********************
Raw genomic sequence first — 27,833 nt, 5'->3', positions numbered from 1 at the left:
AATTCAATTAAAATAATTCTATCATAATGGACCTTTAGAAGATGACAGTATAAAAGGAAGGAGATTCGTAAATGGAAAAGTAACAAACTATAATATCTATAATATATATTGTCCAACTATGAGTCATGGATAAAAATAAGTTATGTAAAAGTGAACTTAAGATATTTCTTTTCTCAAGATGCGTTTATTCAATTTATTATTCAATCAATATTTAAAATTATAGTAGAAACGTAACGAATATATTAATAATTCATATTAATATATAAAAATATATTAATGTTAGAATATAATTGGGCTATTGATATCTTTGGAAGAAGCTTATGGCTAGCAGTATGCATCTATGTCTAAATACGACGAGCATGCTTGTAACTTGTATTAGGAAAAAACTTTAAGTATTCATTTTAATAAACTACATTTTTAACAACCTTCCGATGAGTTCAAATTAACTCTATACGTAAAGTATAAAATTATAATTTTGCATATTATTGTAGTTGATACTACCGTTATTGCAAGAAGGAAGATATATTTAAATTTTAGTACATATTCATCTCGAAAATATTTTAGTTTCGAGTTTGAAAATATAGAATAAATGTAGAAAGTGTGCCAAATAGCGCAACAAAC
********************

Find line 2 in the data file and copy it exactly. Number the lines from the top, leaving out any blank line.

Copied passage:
AATTCAATTAAAATAATTCTATCATAATGGACCTTTAGAAGATGACAGTATAAAAGGAAGGAGATTCGTAAATGGAAAAGTAACAAACTATAATATCTATAATATATATTGTCCAACTATGAGTCATGGATAAAAATAAGTTATGTAAAAGTGAACTTAAGATATTTCTTTTCTCAAGATGCGTTTATTCAATTTATTATTCAATCAATATTTAAAATTATAGTAGAAACGTAACGAATATATTAATAATTCATATTAATATATAAAAATATATTAATGTTAGAATATAATTGGGCTATTGATATCTTTGGAAGAAGCTTATGGCTAGCAGTATGCATCTATGTCTAAATACGACGAGCATGCTTGTAACTTGTATTAGGAAAAAACTTTAAGTATTCATTTTAATAAACTACATTTTTAACAACCTTCCGATGAGTTCAAATTAACTCTATACGTAAAGTATAAAATTATAATTTTGCATATTATTGTAGTTGATACTACCGTTATTGCAAGAAGGAAGATATATTTAAATTTTAGTACATATTCATCTCGAAAATATTTTAGTTTCGAGTTTGAAAATATAGAATAAATGTAGAAAGTGTGCCAAATAGCGCAACAAAC